Kroger announced on Monday that it would close down two of its stores in Southern California permanently after the city requiring employers to pay their workers an additional $4 per hour as “Hero Pay.”
On Tuesday, a Kroger spokesperson said that the mandate, passed by the Long Beach’s City Council, was a “misguided action.” The statement said officials overstepped the boundaries of the “traditional bargaining process” and selectively picked who would be affected.
“The irreparable harm that will come to employees and local citizens is a direct result of the City of Long Beach’s attempt to pick winners and losers, is deeply unfortunate. We are truly saddened that our associates and customers will ultimately be the real victims of the city council’s actions,” the spokesperson said.
The two stores are the Ralphs store, located at 3380 N. Los Coyotes Diagonal, and the Food 4 Less store, located at 2185 E. South Street and are scheduled to close down on April 17.
However, Democrat Mayor Robert Garcia, who supports the Long Beach City Council’s decision, gave his approval in January to pass the “Hero Pay.” The ordinance requires employers with at least 300 staff workers or those who have more than 15 staff members in each story to adhere to the rule, which would be in effect for at least 120 days.
On Monday, Garcia said that grocers were “making record profits” and that they would continue to fight for workers’ rights by going to court in February. The Democrat showed a screenshot of The Brookings Institution report that showed Kroger had stopped providing its initial $2 “hero pay” back in May. This is amid having more than double the recorded profits and buying back most of its stock shares in 2020.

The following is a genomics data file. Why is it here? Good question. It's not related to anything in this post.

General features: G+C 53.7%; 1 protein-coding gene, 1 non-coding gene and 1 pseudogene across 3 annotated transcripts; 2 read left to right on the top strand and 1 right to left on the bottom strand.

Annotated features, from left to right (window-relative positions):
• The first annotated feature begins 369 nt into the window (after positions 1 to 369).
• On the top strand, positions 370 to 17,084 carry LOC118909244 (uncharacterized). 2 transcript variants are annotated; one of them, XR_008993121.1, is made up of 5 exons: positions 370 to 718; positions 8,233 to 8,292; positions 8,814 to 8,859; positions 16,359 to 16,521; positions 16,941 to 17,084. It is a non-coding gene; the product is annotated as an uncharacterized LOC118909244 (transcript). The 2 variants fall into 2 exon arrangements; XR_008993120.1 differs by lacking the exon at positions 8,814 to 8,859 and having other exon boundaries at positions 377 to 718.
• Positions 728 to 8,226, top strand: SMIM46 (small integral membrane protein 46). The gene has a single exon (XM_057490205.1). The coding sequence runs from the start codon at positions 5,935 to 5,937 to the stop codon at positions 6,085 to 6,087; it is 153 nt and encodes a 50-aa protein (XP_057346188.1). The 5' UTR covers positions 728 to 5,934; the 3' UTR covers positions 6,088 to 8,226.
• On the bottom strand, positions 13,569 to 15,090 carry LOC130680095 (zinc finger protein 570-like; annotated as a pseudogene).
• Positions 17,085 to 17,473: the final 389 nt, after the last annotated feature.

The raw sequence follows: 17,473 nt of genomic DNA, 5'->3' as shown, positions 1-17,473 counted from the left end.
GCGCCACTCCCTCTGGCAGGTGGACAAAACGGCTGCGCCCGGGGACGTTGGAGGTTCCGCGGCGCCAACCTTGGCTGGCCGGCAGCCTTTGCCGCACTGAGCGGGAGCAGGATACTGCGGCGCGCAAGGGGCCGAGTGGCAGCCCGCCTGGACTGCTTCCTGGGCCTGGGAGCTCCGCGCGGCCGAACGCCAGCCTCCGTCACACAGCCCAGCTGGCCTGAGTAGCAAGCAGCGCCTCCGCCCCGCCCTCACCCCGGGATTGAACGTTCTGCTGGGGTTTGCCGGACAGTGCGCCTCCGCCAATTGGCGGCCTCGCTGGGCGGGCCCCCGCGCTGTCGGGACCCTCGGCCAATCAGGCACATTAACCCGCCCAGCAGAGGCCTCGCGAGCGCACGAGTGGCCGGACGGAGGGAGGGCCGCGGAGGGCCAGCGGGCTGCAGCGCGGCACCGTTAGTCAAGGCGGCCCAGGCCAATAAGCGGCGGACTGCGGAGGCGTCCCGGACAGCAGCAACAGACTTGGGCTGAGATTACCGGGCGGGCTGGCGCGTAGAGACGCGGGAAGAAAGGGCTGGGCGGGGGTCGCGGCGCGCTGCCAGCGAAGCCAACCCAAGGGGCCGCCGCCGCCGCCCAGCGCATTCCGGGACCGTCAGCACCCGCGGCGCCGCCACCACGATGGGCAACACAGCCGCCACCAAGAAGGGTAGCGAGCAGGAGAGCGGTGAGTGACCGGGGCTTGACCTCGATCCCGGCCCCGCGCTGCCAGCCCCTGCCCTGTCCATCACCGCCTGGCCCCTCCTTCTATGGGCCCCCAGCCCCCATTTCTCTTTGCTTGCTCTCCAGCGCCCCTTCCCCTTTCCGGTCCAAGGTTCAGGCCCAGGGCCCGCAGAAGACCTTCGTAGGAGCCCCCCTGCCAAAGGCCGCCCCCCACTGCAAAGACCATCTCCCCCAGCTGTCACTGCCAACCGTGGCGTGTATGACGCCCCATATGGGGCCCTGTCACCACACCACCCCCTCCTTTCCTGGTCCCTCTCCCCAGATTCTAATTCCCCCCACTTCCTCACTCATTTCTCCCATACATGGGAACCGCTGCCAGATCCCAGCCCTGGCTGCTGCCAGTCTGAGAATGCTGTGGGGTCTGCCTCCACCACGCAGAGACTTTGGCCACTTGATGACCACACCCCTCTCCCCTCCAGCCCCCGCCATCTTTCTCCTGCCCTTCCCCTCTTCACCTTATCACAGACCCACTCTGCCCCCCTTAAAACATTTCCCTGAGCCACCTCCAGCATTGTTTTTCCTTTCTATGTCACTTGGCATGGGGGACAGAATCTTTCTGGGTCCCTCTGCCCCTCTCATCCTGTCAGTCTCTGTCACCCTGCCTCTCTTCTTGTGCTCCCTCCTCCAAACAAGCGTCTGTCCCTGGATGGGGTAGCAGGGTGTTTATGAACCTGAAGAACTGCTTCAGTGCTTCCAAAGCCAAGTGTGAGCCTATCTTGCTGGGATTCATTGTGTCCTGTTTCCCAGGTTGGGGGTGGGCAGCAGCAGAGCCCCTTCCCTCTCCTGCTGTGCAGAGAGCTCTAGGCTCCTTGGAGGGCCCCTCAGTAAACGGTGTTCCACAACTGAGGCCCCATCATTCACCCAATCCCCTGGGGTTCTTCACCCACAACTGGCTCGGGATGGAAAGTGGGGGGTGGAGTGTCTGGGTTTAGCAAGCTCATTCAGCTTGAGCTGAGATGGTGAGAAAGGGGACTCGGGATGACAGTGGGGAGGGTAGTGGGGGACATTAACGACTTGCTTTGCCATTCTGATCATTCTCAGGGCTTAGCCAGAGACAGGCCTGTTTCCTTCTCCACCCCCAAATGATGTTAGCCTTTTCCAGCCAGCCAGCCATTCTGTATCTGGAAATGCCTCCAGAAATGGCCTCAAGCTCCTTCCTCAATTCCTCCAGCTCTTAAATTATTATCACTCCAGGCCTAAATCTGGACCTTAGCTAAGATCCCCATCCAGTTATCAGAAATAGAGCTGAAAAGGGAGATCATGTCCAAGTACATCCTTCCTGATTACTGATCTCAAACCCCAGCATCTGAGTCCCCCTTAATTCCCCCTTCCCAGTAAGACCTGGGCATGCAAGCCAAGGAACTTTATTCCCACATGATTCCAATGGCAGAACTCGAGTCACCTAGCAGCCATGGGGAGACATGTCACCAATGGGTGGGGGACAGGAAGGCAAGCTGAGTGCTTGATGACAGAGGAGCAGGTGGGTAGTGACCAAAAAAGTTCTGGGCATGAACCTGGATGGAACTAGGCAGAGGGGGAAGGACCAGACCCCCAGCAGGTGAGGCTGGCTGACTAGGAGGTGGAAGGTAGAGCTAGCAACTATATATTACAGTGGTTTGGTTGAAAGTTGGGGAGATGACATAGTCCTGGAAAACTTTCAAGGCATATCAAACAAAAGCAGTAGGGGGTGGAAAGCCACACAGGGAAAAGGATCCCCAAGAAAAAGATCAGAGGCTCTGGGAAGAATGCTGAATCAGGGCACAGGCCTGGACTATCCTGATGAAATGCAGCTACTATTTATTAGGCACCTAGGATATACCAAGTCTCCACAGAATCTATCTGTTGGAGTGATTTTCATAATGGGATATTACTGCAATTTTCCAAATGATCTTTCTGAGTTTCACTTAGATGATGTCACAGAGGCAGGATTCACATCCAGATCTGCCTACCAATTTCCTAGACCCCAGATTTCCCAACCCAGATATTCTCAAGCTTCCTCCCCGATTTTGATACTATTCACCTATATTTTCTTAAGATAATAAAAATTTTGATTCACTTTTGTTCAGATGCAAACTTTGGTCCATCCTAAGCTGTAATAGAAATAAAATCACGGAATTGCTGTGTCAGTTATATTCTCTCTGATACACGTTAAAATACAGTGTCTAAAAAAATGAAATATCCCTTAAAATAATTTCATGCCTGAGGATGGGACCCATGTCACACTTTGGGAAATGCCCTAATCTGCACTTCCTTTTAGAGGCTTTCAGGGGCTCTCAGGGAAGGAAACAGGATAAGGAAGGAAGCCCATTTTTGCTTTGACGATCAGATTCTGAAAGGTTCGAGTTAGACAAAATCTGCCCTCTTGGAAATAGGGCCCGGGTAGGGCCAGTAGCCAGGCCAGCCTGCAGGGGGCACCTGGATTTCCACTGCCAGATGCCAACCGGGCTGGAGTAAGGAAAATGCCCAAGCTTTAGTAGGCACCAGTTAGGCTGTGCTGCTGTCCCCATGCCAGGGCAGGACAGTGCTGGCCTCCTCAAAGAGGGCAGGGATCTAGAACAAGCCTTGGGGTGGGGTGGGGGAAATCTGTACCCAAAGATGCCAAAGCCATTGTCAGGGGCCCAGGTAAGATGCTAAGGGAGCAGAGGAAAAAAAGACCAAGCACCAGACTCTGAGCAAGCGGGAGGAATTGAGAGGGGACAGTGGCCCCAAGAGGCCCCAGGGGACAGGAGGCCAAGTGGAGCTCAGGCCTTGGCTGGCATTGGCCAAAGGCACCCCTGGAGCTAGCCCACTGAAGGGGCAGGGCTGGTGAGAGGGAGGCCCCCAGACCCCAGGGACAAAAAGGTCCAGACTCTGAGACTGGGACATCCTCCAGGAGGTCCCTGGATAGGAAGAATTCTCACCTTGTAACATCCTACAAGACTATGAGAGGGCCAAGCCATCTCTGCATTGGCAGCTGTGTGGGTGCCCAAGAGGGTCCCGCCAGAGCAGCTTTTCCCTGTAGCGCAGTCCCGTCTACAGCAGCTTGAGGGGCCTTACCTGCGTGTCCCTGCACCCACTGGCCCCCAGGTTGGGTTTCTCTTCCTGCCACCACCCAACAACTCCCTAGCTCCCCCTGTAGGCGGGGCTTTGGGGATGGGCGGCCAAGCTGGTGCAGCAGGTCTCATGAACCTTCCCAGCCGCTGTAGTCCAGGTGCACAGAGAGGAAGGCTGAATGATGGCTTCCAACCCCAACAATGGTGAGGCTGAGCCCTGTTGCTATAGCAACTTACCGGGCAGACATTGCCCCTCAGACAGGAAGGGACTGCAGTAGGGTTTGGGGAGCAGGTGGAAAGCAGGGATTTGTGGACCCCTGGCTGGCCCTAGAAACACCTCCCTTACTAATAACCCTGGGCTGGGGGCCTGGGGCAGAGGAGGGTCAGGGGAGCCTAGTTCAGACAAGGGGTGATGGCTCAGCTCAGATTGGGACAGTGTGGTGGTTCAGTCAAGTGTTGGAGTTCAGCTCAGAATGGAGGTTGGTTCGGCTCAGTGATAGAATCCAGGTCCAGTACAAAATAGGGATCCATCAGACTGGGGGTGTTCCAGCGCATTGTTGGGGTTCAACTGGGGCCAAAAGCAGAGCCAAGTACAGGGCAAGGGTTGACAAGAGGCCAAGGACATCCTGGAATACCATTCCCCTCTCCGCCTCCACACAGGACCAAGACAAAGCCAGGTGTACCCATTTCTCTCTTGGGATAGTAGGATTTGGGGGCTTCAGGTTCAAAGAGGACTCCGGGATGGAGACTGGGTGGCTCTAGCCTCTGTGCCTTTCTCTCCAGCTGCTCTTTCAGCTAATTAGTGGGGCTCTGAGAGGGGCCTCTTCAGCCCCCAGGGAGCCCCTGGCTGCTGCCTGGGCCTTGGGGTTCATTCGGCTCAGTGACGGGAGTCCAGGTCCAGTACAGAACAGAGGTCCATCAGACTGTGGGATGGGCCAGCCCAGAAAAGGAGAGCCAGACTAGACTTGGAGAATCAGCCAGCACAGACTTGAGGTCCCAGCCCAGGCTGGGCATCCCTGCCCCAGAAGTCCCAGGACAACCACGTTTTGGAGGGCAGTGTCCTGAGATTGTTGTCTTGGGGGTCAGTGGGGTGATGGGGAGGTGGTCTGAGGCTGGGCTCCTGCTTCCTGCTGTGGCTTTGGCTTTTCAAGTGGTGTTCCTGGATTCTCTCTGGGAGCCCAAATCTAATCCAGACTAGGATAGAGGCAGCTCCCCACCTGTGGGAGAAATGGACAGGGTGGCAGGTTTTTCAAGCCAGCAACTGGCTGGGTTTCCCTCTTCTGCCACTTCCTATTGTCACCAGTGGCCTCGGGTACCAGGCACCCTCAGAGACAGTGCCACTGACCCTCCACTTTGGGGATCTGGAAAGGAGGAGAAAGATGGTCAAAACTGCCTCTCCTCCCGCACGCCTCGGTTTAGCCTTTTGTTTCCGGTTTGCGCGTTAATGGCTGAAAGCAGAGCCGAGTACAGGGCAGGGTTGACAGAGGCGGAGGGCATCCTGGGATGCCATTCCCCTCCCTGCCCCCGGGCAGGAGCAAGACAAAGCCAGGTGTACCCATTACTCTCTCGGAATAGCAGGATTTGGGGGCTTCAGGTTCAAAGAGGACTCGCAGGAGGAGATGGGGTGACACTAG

“When large corporations make record profits and double their earnings — they need to share that success with those providing the labor. Period,” Garcia posted on Twitter on Tuesday. He later expressed his support to the Los Angeles City Council’s decision to back the $5 “Hero Pay.”
The coronavirus pandemic has severely impacted many departments and sectors in the United States in the past few months. Airlines have been forced to cancel flights, hotels have stopped accepting reservations, and restaurants are unable to serve their food indoors.
In April, the unemployment numbers rose to 14.7%, counting millions of Americans who have lost their jobs, some indefinitely, and some furloughed.
The spokesperson for Kroger said that they valued their employees who were risking their lives to serve their customers. They said that since March, the company had spent $1.3 billion to implement safety standards and “reward associates,” Fox Business reported.
“We began implementing these safety measures early in the pandemic, and since then, we have only strengthened our vigilance and resolve. We also continue to support our associates through benefits like paid emergency leave and our organization’s $15 million Helping Hands fund that provides financial support to associates experiencing certain hardships due to COVID-19,” said the spokesperson.
Kroger was not the only company that was against the decision of the Long Beach City Council to pass the “Hero Pay” ordinance. Similarly, the Grocer’s Association filed a lawsuit saying the decision got between negotiations of grocery stores and workers unions, arguing the pay raise was detrimental in the long run.
“There’s no way grocers can absorb that big of a cost increase without an offset somewhere else, considering grocers operate with [razor-thin] margins and many stores already operate in the red,” Ron Fong, the association’s CEO, said on Tuesday.